In my previous post I put up a poem that I wrote when I was a younger punk than I am now. When I wrote the poem my intent was to point out that, generally, people have a tendency to avoid dealing with the larger problems of the world. Children have quite a few unique characteristics, two of which are a remarkable clarity of thought and the inability to edit their thoughts. While this sometimes leads to public declarations like “Papa has a penis” or “Papa toots” it can also lead to fairly profound observations about the world. The final line “Quite often the monuments to our ignorance stand no higher than the waist” was meant to point out how children often seem to be able to ask very penetrating questions which reveal our lack of understanding and resolve to address such problems.  Therefore, with the clarity of thought that their fresh perspective affords them, children are like pint sized monuments to our ignorance.

What Have I Done for the World Lately

In any fundamental way, am I any less ignorant than my parents, or theirs? Well, if I’m going to be honest, I’d like to say that I am, but the reality of the situation is that I’m not. On an individual level, I have done nothing substantial or significant to end poverty, war, pollution et cetera. My poem wasn’t really supposed to be an indictment of individuals for lacking the moral fortitude to “save the world”. It was really just an interesting observation that children can see through a lot of the crappy excuses that we use to ignore some major issues that exist in the world.

Since children do seem to have this ability to ask very revealing questions, my new role as a father leaves me wondering what approach I should take when these questions are asked of me. I have a plan for how I’d like to address the more often thought of “drugs” and “sex” related questions, but I’m realizing that I have no plan for how I’m going to respond when I am asked why person X from country Y has no food when we have plenty or why it’s okay for people from one country to kill people in another country when it is a “war”, but normally that is murder. I need a plan for this.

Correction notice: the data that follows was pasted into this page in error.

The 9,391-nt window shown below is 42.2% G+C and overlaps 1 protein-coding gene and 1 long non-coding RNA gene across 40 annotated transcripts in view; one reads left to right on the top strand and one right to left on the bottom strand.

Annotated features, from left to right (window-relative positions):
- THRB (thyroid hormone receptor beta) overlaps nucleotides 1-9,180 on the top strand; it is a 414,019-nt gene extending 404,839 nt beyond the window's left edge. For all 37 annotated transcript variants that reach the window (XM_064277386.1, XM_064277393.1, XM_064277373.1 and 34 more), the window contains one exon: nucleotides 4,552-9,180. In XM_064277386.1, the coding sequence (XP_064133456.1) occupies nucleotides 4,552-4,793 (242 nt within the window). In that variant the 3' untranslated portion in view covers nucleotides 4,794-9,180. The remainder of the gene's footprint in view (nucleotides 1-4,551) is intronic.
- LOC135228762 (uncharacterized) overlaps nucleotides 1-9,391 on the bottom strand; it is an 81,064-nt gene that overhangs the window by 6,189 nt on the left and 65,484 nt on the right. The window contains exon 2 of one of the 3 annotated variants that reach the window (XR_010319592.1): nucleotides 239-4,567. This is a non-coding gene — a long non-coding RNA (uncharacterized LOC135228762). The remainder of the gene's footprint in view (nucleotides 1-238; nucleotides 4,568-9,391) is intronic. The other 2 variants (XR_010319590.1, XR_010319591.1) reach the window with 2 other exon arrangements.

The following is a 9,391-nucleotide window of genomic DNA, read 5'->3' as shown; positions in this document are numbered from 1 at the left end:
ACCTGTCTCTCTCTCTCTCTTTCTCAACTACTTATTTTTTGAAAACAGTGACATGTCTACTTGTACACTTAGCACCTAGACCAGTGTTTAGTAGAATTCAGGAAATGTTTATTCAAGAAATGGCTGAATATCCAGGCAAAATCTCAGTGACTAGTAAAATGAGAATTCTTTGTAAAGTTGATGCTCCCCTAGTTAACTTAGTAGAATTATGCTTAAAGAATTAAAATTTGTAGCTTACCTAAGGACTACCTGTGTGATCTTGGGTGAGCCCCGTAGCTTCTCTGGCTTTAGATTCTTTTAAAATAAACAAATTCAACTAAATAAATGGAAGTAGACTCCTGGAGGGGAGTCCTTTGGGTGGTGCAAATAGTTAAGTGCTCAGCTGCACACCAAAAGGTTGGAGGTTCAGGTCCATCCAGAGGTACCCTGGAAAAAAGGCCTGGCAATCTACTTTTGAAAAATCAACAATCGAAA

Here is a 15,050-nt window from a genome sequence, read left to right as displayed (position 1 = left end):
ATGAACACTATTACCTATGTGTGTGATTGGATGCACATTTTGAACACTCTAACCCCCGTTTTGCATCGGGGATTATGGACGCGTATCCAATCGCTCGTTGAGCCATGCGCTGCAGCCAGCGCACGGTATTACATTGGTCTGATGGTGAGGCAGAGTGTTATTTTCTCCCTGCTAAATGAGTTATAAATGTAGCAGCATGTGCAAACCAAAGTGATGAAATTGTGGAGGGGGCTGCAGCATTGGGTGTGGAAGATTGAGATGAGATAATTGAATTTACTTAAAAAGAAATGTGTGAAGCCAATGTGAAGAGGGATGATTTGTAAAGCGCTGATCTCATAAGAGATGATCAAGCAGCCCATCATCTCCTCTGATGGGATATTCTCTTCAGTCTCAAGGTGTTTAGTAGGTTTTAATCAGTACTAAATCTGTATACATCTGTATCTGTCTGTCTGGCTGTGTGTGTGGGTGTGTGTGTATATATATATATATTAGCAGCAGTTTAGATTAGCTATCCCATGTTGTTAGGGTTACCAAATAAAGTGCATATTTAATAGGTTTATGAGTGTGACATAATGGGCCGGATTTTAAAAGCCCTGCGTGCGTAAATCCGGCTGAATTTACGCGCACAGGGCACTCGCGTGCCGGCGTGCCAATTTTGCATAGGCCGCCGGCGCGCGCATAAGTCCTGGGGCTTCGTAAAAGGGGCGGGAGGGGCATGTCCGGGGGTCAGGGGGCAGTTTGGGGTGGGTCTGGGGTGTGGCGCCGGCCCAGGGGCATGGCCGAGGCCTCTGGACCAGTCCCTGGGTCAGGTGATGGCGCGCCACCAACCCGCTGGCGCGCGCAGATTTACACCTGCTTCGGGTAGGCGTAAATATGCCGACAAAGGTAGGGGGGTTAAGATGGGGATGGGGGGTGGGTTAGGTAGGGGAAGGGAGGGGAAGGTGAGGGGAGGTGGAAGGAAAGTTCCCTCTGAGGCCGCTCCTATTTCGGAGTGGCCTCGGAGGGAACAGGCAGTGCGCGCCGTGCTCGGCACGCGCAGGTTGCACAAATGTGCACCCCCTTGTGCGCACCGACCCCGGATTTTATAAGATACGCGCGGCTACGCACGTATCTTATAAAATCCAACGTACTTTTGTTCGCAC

The Plan

vietnam-war
How would you explain this photo to your child?

What I would most like to avoid is becoming my own self-fulfilling prophecy by having my children become the monuments to my ignorance. The simple realization that there are no good answers to questions like those above is going to have to be my starting point. I think it is very important for me to not shy away from those questions, even when there are no good answers. Come to think of it, I think the way to go is to become a child again myself. Explore their enquiries with them and ask penetrating questions back. This way you wouldn’t be avoiding the issues, and you would avoid coming off as arrogant. Well, this is where my idea has taken me this time, what are your thoughts on the issue?

Sleep, The “Battle” Worth Winning

Early on during our pregnancy, my wife and I decided sleep was a “battle” that we really wanted to win. The fact that we were having twins made sleep quite important for us, and we knew there would be added challenges since we were having two kids at once. We joined a local twin group, and as a bonus there was a guest speaker giving a talk on children’s sleep. The speaker was Wendy Hall, PhD, RN who has done a great deal of research and work on sleep issues for infants and toddlers. We have seen her two times and have followed her suggestions and had a great deal of success in doing so.